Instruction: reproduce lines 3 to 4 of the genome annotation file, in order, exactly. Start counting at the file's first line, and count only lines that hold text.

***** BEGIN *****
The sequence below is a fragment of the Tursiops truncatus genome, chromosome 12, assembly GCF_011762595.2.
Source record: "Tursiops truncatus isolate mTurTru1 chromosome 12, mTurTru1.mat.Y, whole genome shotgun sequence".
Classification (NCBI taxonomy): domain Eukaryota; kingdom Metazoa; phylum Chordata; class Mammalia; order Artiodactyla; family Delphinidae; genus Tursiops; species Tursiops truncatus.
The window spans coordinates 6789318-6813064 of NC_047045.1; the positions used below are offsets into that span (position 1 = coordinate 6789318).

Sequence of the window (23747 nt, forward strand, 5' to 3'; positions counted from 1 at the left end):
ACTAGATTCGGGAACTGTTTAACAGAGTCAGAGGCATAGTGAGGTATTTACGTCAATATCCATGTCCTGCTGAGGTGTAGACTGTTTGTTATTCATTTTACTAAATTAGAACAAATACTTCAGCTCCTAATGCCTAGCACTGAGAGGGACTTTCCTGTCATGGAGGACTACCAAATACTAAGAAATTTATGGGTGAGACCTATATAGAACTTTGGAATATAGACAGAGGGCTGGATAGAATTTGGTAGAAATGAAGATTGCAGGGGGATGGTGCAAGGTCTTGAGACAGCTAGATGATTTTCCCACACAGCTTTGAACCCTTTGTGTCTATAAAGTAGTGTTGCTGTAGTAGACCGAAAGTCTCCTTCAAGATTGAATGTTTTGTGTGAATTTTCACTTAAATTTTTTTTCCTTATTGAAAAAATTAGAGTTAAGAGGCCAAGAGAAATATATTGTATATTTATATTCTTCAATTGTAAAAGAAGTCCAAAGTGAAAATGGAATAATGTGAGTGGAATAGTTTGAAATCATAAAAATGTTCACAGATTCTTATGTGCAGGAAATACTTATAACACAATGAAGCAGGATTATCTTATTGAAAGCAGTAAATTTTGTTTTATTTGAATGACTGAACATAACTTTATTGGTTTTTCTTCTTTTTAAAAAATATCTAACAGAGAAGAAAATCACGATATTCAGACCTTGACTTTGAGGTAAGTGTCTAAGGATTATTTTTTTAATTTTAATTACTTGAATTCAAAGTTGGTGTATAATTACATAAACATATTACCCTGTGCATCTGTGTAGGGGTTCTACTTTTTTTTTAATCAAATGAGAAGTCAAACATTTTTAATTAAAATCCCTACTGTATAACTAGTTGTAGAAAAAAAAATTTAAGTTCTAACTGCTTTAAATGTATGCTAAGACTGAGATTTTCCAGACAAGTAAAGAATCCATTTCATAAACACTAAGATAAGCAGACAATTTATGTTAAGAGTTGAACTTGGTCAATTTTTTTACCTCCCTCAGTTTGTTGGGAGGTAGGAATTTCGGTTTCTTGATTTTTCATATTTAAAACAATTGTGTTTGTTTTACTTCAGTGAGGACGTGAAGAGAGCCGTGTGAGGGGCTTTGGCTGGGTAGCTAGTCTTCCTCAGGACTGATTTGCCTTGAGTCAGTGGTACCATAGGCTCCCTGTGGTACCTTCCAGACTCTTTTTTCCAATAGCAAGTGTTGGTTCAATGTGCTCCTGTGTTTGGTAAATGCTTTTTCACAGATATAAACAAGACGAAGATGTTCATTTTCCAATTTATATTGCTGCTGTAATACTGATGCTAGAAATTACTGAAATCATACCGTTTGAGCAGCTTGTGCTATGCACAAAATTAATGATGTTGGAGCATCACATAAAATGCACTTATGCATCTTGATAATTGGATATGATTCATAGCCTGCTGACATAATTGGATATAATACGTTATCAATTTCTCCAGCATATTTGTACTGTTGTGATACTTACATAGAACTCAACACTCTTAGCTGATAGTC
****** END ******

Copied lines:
Classification (NCBI taxonomy): domain Eukaryota; kingdom Metazoa; phylum Chordata; class Mammalia; order Artiodactyla; family Delphinidae; genus Tursiops; species Tursiops truncatus.
The window spans coordinates 6789318-6813064 of NC_047045.1; the positions used below are offsets into that span (position 1 = coordinate 6789318).